There are 3000 shoe shiners who go out into the streets of La Paz and El Alto suburbs each day in search of clients. They are from all ages and in recent years have become a social phenomenon in the Bolivian capital.
What characterizes this tribe is the use of ski masks so they will not be recognized by those around them. They confront the discrimination they face through these masks; in their neighbourhoods no one knows that they work as shoe shiners, at school they hide this fact, and even their own families believe they have a different job when they head down to the center of the city from El Alto.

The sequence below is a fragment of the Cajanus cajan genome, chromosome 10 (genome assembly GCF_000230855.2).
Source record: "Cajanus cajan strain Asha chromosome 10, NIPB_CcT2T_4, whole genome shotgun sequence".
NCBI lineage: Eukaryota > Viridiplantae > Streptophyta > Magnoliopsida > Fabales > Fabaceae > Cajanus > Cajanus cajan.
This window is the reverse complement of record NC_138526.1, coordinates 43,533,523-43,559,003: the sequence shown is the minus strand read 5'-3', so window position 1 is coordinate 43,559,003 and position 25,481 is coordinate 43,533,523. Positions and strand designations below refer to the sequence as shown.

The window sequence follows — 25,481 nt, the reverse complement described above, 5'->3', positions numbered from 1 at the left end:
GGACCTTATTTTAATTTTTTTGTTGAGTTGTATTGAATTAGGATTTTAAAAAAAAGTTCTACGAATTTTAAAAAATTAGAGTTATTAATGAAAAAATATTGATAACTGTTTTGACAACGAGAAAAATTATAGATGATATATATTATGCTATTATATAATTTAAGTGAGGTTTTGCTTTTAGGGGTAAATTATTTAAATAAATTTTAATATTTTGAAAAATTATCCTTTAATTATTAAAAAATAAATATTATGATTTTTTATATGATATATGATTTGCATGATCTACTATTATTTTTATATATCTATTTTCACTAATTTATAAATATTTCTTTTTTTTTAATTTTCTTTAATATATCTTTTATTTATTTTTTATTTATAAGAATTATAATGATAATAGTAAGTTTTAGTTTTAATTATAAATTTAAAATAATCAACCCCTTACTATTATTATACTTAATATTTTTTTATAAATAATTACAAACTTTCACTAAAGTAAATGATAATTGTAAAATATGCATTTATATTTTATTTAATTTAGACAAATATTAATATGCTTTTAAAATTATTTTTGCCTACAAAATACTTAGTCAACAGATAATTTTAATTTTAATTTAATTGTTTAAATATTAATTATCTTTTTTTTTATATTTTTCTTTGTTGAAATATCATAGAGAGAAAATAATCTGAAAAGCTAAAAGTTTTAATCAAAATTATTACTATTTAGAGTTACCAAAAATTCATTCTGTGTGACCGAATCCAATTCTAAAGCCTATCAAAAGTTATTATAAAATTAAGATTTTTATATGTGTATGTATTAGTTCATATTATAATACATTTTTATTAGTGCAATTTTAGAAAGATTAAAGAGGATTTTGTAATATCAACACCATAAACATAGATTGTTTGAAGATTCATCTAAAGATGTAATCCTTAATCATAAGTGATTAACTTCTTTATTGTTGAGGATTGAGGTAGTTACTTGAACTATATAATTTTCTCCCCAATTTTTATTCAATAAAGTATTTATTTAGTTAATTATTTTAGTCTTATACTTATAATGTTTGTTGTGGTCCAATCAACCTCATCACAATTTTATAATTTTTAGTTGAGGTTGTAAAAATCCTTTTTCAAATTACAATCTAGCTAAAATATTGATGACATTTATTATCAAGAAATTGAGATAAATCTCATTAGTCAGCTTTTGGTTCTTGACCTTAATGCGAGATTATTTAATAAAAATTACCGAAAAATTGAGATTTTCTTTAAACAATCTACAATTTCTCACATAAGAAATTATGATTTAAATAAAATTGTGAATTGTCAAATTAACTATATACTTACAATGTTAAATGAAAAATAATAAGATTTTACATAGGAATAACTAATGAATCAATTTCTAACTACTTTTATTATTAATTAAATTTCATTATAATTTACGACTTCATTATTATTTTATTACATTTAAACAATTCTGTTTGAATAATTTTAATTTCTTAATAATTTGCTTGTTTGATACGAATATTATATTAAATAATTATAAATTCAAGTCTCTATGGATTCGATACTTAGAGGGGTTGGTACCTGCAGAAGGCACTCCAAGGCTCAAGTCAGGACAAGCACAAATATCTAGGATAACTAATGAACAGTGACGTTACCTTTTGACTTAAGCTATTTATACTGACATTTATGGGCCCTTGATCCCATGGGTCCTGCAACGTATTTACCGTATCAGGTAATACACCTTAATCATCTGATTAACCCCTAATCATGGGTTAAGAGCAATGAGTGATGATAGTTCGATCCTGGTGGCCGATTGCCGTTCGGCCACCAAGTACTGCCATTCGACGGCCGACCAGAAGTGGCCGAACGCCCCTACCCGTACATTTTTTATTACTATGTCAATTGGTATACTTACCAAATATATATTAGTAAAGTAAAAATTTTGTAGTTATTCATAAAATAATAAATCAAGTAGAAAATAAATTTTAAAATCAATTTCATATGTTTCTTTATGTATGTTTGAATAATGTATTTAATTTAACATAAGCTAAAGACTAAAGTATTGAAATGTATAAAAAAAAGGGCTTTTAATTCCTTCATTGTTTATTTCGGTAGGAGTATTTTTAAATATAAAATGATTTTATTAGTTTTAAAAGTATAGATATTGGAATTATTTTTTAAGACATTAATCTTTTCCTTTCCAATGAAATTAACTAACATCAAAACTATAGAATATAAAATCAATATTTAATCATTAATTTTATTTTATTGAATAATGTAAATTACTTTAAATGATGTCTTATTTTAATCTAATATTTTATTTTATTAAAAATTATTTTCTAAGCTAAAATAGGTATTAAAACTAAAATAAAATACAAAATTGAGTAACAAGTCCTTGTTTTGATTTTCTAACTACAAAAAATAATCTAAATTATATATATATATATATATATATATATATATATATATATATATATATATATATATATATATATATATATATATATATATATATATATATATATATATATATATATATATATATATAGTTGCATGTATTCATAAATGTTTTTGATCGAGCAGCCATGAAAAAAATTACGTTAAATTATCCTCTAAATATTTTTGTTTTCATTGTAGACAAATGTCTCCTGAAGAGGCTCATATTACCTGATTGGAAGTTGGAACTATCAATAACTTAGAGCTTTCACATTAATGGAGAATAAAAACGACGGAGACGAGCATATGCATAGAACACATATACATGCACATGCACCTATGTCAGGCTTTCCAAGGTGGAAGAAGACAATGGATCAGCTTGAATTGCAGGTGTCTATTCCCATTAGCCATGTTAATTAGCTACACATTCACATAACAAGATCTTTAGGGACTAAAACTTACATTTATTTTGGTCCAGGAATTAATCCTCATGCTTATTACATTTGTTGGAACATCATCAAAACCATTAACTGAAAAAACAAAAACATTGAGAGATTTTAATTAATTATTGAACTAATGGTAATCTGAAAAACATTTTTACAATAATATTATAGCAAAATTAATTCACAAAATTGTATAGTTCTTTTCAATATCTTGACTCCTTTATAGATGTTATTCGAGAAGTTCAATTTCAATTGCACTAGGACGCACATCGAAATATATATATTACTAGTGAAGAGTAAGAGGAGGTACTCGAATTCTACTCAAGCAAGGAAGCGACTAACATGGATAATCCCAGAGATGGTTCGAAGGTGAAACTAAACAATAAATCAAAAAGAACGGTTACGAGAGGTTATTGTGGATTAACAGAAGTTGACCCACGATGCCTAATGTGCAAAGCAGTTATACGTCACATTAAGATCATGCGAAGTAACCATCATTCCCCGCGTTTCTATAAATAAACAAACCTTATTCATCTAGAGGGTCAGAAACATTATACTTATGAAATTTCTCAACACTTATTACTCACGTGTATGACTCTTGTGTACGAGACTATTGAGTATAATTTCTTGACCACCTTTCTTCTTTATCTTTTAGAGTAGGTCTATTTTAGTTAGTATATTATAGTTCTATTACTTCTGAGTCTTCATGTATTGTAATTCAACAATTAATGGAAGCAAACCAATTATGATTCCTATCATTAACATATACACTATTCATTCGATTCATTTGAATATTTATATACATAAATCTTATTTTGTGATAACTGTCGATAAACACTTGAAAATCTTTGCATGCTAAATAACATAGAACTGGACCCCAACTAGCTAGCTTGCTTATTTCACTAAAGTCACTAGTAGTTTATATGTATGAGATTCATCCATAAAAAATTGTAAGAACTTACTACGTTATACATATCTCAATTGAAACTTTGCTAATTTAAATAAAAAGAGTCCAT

The mask is their strongest identity, what makes them invisible while at the same time unites them. This collective anonymity makes them tougher when facing the rest of society and is their resistance against the exclusion they suffer because they carry out this work.
For three years I have been collaborating with sixty shoe shiners associated with the NGO "Hormigón Armado". We planned together the scenes during a series of graphic novels workshops, incorporating the local elements of the urbanity of El Alto and producing photographic sessions with them as co-authors of a street photobook to fight against their social discrimination.
I have been there and I can attest that there are shoes that dazzle thanks to the super powers of the family of shoe shiners living in La Paz, the true shine heroes.